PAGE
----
Berlinale: Programme

Film file



Alien - Das unheimliche Wesen aus einer fremden Welt

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After receiving a distress signal, the commercial spacecraft Nostromo lands on an uninhabited moon, where the crew finds the wreck of an alien spaceship. When a creature attaches itself to a ship’s officer, the crew takes it back on board. The alien turns out to be extremely robust and aggressive. And it continues to grow. One by one, it decimates the crew until only the female officer Ripley survives ... Alien marked the start of modern, “adult” science fiction films. In a counterpoint to the “clean look” of Stanley Kubrick’s 2001: A Space Odyssey (1968), the film envisaged a dingy, loud and “run-down” future. H.R. Giger’s Oscar-winning design for the armoured and slimy giant reptile was a decisive influence on future film creatures. Alien also broke the glass ceiling on female action heroes. That, along with Ripley’s phallic adversary, male “pregnancy”, and an all-knowing command computer dubbed “Mother” provided fodder for a psychoanalytic interpretation previously unknown in the genre. Since then, extraterrestrial onscreen villains have effectively been considered a reflection of human deprivation and repression. The film itself “gave birth” to three official sequels (1986 – 1997), two prequels (2012, 2017), and numerous unauthorized imitations.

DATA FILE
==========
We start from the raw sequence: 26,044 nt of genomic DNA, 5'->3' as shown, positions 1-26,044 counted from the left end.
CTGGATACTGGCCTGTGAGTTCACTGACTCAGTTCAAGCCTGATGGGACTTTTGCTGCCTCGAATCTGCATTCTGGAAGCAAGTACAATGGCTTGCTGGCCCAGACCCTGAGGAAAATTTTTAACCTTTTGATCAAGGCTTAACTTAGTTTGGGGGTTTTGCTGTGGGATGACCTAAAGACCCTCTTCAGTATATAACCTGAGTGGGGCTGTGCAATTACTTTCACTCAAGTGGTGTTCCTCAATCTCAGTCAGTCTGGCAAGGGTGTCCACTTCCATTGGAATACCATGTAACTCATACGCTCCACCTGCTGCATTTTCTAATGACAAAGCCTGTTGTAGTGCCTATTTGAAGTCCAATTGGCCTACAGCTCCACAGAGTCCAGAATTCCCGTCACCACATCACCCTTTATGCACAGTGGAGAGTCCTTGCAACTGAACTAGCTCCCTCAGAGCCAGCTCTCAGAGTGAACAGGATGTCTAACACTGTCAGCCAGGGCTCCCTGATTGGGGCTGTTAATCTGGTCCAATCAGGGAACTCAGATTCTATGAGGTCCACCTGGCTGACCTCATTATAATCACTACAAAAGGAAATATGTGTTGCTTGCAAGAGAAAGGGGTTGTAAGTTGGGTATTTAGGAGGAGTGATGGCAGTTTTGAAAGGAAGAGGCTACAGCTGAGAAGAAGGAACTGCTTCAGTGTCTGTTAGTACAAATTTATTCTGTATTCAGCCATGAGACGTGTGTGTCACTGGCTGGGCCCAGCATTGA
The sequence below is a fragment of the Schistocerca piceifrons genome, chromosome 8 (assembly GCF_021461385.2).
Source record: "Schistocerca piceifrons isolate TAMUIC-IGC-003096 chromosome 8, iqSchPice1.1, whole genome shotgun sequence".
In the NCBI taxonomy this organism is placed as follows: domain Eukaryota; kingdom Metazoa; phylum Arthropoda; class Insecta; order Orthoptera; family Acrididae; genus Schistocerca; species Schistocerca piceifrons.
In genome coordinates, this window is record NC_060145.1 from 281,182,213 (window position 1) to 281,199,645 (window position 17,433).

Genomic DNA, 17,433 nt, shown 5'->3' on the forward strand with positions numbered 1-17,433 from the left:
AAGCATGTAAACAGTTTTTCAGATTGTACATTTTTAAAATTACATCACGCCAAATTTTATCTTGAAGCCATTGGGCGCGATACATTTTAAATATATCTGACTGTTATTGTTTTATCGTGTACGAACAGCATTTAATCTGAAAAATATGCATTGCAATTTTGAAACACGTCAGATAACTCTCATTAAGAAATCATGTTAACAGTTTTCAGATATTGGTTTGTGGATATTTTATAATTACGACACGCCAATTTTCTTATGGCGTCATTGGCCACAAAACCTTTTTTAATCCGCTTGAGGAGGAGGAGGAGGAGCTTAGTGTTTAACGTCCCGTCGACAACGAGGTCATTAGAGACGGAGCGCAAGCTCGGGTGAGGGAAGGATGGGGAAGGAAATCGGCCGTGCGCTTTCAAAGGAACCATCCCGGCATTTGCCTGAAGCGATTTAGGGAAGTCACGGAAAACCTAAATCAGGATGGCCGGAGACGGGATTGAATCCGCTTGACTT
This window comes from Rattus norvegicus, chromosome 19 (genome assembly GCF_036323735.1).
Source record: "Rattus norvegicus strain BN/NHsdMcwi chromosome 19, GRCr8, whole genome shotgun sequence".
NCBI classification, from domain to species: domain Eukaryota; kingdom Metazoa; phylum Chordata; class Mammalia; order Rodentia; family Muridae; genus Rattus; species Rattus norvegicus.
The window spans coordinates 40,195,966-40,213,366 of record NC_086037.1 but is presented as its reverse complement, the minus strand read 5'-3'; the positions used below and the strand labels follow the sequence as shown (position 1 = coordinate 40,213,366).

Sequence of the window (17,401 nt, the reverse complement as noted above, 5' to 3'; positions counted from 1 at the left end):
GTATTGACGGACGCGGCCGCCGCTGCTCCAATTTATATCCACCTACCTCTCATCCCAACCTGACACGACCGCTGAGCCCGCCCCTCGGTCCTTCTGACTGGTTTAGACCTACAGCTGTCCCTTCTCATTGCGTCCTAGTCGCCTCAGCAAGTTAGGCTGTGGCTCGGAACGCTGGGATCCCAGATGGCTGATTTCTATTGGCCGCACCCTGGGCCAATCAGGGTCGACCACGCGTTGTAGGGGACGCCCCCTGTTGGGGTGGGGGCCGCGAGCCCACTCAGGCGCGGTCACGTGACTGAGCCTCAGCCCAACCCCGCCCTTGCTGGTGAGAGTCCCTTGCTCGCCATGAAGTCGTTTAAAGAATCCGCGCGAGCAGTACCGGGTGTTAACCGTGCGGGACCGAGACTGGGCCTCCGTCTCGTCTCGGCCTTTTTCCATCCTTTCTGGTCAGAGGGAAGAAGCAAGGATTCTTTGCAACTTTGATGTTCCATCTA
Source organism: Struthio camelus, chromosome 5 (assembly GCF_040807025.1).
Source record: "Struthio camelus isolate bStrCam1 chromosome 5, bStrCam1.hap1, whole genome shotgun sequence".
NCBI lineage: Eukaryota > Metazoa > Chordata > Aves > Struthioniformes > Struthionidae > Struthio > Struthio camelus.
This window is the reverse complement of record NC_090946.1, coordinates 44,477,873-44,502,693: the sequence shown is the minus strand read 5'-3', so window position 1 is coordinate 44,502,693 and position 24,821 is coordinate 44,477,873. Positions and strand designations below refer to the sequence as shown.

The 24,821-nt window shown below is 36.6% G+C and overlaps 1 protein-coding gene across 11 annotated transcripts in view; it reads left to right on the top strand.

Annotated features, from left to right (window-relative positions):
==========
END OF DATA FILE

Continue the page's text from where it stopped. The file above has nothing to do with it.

Ridley Scott

United Kingdom / USA 1979


117’ · Colour · 2K DCP

Theatrical Version, digitally restored

Rating R16


Tom Skerritt
Sigourney Weaver
Veronica Cartwright
Harry Dean Stanton
John Hurt
Ian Holm
Yaphet Kotto


Ridley Scott
Dan OʼBannon, based on an idea by Dan OʼBannon and Ronald Shusett
Derek Vanlint
Terry Rawlings, Peter Weatherley
Jerry Goldsmith
Derrick Leather
Production Design
Michael Seymour, Les Dilley, Roger Christian
Special Effects
Brian Johnson, Nick Allder, HR Giger
John Mollo
Tommy Manderson
Gordon Carroll, David Giler, Walter Hill

Produced by

Twentieth Century Fox

DCP: Park Circus, Glasgow